Educators have rated literacy as one of the most important of life skills.
The GNWT concurs with that belief and over the last three years funding and programming has saturated Northern communities.
Cate Sills, executive director of the NWT literacy council, believes that has helped raise literacy awareness in the North.
"Statistically the NWT has one of the lowest rates of literacy in the country," said Sills.
That is one of the reasons resources, time and money ($6 million over three years) have been invested into Northern literacy initiatives.
On Jan. 27 Sills is hoping every Northern community helps to promote literacy in the home.
"There is a lot families can do to close that gap," said Sills.
Reading for 15 minutes a day, reading labels at the grocery store or signs on the road, even just have a conversation with your children can help increase literacy and vocabulary skills.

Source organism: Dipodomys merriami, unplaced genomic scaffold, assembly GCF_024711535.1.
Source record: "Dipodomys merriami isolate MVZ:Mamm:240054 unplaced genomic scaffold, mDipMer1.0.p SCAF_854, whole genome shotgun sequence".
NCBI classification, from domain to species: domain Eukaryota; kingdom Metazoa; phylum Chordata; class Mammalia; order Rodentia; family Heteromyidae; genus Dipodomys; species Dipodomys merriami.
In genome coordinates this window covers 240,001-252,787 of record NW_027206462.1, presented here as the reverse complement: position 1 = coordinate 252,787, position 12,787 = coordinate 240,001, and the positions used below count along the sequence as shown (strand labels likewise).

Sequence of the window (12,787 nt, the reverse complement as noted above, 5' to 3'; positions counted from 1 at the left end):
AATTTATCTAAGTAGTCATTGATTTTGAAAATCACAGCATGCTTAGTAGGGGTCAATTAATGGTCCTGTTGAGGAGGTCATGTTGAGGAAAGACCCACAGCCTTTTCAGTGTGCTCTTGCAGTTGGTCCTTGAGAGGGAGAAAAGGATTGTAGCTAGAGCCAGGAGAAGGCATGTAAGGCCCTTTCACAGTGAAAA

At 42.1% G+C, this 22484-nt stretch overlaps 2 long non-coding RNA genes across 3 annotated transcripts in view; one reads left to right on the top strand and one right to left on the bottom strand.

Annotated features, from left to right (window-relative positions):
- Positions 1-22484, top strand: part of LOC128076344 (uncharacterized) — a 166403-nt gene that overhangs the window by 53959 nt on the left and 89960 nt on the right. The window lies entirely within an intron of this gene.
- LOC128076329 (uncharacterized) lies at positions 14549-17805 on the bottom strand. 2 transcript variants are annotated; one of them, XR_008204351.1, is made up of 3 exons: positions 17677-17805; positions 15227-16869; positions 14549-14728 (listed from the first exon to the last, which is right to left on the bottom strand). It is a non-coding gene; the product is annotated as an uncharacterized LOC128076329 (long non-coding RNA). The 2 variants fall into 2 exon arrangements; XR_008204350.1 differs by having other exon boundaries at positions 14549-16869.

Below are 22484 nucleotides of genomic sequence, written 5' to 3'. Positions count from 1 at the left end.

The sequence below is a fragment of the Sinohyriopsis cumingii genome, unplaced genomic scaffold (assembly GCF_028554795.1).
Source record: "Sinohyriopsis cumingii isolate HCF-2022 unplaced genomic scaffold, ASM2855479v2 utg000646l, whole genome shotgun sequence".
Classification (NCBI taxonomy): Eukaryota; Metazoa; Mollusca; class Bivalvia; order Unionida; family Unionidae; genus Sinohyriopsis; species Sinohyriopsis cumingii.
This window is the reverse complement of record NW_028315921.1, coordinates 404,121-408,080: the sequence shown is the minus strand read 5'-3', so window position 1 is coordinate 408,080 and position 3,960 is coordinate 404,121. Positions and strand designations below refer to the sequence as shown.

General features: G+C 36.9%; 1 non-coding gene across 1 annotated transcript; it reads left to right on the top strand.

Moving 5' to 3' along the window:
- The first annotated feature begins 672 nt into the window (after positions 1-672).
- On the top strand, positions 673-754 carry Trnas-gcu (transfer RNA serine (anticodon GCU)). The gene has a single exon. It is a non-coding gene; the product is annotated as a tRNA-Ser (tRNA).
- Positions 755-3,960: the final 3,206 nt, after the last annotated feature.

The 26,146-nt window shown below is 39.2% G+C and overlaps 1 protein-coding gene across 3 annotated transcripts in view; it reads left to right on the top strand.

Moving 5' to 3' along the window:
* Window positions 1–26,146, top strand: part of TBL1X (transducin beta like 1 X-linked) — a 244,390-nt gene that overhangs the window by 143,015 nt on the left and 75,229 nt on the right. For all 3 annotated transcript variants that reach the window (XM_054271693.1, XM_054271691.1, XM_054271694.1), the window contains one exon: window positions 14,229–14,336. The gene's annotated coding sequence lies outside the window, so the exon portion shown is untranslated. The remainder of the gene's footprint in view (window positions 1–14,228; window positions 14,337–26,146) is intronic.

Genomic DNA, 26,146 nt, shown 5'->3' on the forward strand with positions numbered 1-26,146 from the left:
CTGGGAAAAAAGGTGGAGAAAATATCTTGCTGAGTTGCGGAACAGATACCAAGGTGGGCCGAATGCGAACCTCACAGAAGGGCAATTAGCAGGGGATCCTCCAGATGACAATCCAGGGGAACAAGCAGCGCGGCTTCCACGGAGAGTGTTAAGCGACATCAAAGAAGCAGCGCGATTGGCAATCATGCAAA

The literacy council has sent packages to schools, adult education programs, early childhood programs, family support centres and friendships centres.
The packages contain ideas on how to celebrate Family Literacy Day as well as free giveaways and posters.
Sills added that the council will likely be doing something with the Yellowknife Public Library as well, but details have not yet been finalized.
"We think it is very important. Literacy has really taken off over the last two years," she said.
Creating that atmosphere has taken some time due to distance and cost of promotional materials and each community had different degrees of preparedness.
Although it is too early to tell if literacy levels are improving,
Sills said the interest and the awareness levels are increasing, which she said is a positive step.